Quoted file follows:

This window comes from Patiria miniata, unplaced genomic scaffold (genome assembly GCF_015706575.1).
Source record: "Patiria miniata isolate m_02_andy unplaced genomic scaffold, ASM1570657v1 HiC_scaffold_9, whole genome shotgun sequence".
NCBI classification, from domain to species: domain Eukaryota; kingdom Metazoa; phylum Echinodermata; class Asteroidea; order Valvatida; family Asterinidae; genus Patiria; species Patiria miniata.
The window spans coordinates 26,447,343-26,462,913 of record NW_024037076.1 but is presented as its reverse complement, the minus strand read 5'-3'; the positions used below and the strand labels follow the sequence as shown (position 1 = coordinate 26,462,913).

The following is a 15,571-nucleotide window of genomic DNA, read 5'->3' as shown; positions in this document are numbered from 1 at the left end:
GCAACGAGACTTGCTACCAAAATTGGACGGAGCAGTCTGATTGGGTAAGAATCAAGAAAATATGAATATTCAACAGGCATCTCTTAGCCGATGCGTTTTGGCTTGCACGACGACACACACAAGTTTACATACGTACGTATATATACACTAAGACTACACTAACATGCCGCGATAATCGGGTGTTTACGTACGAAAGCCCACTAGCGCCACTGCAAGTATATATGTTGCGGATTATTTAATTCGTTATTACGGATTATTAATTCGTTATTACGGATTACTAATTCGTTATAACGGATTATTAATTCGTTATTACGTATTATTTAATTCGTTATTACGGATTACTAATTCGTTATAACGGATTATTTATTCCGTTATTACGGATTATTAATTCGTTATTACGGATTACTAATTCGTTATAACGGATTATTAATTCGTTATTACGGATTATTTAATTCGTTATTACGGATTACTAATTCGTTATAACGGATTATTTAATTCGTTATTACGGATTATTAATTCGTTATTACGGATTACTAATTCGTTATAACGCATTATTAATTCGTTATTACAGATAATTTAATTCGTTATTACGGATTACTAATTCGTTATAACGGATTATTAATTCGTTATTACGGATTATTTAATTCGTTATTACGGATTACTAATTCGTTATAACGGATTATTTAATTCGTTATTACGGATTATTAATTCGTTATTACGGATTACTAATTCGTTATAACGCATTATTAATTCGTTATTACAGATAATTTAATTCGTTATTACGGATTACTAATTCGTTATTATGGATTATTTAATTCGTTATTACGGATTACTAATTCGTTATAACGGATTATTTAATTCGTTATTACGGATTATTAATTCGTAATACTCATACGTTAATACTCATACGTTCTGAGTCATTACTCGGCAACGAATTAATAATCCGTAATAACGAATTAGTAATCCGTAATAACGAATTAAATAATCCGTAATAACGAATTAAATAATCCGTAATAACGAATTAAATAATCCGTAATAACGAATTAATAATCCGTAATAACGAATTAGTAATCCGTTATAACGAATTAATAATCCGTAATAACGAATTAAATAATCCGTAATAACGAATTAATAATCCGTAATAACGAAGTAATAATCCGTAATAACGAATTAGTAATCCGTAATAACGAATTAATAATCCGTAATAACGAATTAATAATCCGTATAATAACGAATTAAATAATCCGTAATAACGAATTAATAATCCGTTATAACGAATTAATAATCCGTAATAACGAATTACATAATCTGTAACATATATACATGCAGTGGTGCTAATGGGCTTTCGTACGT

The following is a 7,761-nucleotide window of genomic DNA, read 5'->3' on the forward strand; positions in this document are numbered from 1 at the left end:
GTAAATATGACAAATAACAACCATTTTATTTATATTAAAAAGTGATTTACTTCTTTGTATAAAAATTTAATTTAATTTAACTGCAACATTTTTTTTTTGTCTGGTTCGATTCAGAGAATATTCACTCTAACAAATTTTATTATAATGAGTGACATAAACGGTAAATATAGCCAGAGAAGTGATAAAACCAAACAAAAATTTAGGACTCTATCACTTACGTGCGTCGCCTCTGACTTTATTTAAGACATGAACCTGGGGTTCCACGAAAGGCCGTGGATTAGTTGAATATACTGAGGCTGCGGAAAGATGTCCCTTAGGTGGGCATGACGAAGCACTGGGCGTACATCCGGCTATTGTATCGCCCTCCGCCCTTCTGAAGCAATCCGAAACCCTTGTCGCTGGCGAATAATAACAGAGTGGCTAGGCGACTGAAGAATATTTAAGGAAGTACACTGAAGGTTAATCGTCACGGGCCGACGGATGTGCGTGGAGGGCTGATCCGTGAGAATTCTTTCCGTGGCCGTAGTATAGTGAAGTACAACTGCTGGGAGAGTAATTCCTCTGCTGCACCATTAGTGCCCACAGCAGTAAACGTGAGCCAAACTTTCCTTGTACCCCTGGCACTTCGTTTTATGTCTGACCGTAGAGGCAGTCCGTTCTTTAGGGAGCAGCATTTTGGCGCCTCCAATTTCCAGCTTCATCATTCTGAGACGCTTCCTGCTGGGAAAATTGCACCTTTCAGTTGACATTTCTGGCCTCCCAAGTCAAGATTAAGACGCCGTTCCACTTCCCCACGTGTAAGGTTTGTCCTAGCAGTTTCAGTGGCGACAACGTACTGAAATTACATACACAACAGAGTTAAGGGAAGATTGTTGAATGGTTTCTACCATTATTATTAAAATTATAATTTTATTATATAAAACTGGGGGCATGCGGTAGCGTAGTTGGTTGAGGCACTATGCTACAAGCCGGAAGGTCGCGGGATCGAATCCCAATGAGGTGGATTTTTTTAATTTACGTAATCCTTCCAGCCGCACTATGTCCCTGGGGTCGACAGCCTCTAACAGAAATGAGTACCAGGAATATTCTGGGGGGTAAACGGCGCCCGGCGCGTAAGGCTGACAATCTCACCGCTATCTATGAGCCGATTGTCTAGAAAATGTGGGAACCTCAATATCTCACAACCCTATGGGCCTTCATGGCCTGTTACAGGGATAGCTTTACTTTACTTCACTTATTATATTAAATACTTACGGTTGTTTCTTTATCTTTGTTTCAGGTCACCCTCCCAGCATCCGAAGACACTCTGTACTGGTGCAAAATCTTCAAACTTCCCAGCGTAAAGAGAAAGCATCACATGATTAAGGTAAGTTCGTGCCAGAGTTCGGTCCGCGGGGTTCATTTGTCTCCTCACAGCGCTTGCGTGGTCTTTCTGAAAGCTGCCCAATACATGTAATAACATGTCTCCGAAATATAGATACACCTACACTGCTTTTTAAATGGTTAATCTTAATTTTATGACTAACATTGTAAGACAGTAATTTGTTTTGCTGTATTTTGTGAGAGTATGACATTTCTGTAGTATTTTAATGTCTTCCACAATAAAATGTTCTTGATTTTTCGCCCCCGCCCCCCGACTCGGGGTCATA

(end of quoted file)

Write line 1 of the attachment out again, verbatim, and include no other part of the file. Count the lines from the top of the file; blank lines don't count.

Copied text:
This window comes from Patiria miniata, unplaced genomic scaffold (genome assembly GCF_015706575.1).